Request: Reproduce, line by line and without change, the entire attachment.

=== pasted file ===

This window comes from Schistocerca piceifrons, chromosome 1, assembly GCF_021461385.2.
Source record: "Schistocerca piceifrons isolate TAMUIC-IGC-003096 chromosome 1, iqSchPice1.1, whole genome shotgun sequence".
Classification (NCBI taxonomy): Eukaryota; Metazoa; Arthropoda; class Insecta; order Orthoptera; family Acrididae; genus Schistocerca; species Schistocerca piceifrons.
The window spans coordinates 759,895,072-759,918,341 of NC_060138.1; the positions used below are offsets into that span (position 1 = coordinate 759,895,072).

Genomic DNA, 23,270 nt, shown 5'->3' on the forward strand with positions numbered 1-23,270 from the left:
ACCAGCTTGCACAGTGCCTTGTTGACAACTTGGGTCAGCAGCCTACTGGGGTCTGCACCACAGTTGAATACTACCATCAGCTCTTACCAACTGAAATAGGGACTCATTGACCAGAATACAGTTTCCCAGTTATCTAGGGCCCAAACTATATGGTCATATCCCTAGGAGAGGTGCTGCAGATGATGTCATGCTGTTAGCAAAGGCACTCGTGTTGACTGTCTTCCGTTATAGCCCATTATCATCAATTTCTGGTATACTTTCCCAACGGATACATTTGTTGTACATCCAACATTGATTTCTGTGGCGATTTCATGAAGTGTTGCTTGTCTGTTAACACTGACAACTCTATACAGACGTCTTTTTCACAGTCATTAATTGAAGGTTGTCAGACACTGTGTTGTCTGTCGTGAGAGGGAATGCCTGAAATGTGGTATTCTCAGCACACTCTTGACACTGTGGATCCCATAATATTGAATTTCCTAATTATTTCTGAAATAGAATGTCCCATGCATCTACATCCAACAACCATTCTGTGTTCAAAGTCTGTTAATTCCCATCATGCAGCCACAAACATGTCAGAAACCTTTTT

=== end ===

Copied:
This window comes from Schistocerca piceifrons, chromosome 1, assembly GCF_021461385.2.
Source record: "Schistocerca piceifrons isolate TAMUIC-IGC-003096 chromosome 1, iqSchPice1.1, whole genome shotgun sequence".
Classification (NCBI taxonomy): Eukaryota; Metazoa; Arthropoda; class Insecta; order Orthoptera; family Acrididae; genus Schistocerca; species Schistocerca piceifrons.
The window spans coordinates 759,895,072-759,918,341 of NC_060138.1; the positions used below are offsets into that span (position 1 = coordinate 759,895,072).

Genomic DNA, 23,270 nt, shown 5'->3' on the forward strand with positions numbered 1-23,270 from the left:
ACCAGCTTGCACAGTGCCTTGTTGACAACTTGGGTCAGCAGCCTACTGGGGTCTGCACCACAGTTGAATACTACCATCAGCTCTTACCAACTGAAATAGGGACTCATTGACCAGAATACAGTTTCCCAGTTATCTAGGGCCCAAACTATATGGTCATATCCCTAGGAGAGGTGCTGCAGATGATGTCATGCTGTTAGCAAAGGCACTCGTGTTGACTGTCTTCCGTTATAGCCCATTATCATCAATTTCTGGTATACTTTCCCAACGGATACATTTGTTGTACATCCAACATTGATTTCTGTGGCGATTTCATGAAGTGTTGCTTGTCTGTTAACACTGACAACTCTATACAGACGTCTTTTTCACAGTCATTAATTGAAGGTTGTCAGACACTGTGTTGTCTGTCGTGAGAGGGAATGCCTGAAATGTGGTATTCTCAGCACACTCTTGACACTGTGGATCCCATAATATTGAATTTCCTAATTATTTCTGAAATAGAATGTCCCATGCATCTACATCCAACAACCATTCTGTGTTCAAAGTCTGTTAATTCCCATCATGCAGCCACAAACATGTCAGAAACCTTTTT